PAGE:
Beware of Rent Control Coming to Northern California

Rather than raising rent, landlords would be better off with a more cooperative approach


Northern California had a rough year. Torrential rainfall led to mudslides, flooding, and the devastation of homes and valuable infrastructure. That was followed by heat waves that dried out wine country, led to wildfires, and the exposed topsoil caused more flooding and mudslides. And all that led to even deeper problems in the housing market.

Most of the residents and owners of these properties had inadequate insurance to cover the claims, and are now displaced. In the rare cases where they are covered, they have to wait years to receive funds, which makes it difficult to rebuild destroyed or damaged properties. There are likewise an inadequate number of viable contractors and architects to build and design new buildings. And the local governments are left scrambling to mobilize enough employees to process aid requests.

“It’s the perfect storm,” says Richard Close, a Santa Monica real estate attorney.

In order to make ends meet, everyone is making adjustments. A few landlords have seen this as an opportunity to meet the huge demand for adequate housing by raising rents and even ousting residents that can’t pay the new, higher prices.

“To those landlords that are taking advantage of the situation,” Close says, “know that doing so equals a necessary governmental intervention. The only mechanism that the local governments have, unfortunately, is rent control.”

On Oct. 7, 2017, the Gov. Jerry Brown enacted a temporary executive order declaring a state of emergency in many counties to prevent price gouging tactics. This is the preamble move to enforce rent control. Rent control can be a good thing for some, but for landlords it couldn’t be worse, Close says. It freezes a property and any income that can be made from it. This means that an income generator will stagnate and continue to cost the owner money while not being allowed to raise rents in order to upkeep the building and to grow.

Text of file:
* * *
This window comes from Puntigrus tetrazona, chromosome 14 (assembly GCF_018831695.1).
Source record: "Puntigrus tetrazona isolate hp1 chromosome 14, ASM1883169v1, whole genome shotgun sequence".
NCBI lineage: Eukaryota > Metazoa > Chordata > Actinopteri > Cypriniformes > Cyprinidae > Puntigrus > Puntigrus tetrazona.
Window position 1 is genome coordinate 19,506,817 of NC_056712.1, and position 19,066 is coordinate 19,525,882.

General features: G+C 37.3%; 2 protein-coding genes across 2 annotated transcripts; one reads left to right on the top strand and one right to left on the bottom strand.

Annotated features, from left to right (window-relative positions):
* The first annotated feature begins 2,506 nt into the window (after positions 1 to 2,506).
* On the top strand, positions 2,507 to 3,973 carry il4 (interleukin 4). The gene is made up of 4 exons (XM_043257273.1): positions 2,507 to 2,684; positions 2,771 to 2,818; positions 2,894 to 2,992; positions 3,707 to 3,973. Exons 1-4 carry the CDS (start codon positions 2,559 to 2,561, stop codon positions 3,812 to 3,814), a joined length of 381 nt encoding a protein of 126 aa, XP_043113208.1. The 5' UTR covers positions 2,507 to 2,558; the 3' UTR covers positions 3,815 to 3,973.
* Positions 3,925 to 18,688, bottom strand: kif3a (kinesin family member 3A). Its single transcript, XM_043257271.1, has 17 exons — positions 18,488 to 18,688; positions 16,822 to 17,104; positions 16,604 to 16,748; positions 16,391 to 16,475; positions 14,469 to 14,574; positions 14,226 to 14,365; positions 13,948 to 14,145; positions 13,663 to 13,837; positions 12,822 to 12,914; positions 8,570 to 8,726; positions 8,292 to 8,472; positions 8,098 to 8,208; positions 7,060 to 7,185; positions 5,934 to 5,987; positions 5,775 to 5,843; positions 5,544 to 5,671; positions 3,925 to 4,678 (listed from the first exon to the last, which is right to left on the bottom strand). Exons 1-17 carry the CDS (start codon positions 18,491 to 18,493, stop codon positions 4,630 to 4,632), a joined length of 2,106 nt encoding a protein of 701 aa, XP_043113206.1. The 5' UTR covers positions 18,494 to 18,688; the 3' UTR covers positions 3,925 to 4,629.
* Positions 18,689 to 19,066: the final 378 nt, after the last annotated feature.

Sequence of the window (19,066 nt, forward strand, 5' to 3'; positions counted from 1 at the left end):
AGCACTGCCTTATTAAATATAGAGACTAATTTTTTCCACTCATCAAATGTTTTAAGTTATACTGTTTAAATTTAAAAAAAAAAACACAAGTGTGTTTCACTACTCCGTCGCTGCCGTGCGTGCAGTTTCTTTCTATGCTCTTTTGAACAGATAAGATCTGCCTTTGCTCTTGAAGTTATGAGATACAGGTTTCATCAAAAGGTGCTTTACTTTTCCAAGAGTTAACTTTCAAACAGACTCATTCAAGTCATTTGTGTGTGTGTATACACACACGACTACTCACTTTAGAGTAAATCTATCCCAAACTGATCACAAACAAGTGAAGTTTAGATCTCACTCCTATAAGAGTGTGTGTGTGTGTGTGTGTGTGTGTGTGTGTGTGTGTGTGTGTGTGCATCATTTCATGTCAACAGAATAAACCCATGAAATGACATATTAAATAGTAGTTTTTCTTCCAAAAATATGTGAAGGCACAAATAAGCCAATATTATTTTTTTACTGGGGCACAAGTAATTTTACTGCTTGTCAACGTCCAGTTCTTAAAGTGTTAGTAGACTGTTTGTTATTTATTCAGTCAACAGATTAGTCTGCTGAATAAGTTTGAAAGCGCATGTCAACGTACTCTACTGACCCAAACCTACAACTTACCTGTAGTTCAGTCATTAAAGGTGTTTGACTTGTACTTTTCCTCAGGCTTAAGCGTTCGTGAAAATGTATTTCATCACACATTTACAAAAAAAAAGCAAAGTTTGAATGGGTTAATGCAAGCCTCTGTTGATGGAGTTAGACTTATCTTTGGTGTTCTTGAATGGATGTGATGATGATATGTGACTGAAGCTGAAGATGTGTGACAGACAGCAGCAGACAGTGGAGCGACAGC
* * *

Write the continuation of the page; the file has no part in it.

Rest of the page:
There are anti-gouging laws in place, but they have rarely been used effectively, Close says, and any legal actions in this area have been unsuccessful. “Once rent controls are put in place, it is near impossible to lift them,” he adds. “Very few cities that have enacted rent control have ever been able to get rid of it—leaving property owners stuck, and tenants in unmanaged, blighted buildings that are falling down around them with no relief in sight.”

The only solution that is equitable to everyone is to organize property owners in communities that have been ravaged by these disasters to rebuild. If organized, this group of people can bring back buildings in cooperation with the city, Close says. The cities can expedite permits, financing, zoning and aid funding to keep the tenant base of the city from leaving, which cyclically affects businesses, then building owners, and then the city.

“There has to be a partnership between the people and the city. Any landlord taking advantage of this situation will suffer the consequences,” Close says. And, unfortunately, so will the city.

If you are a landlord in one of these affected areas and don’t know what to do, contact an experienced property law attorney and begin the process of rebuilding.


A few landlords have seen this as an opportunity to meet the huge demand for adequate housing by raising rents and even ousting residents that can’t pay the new, higher prices. Doing so means a necessary governmental intervention, and the only mechanism is rent control.

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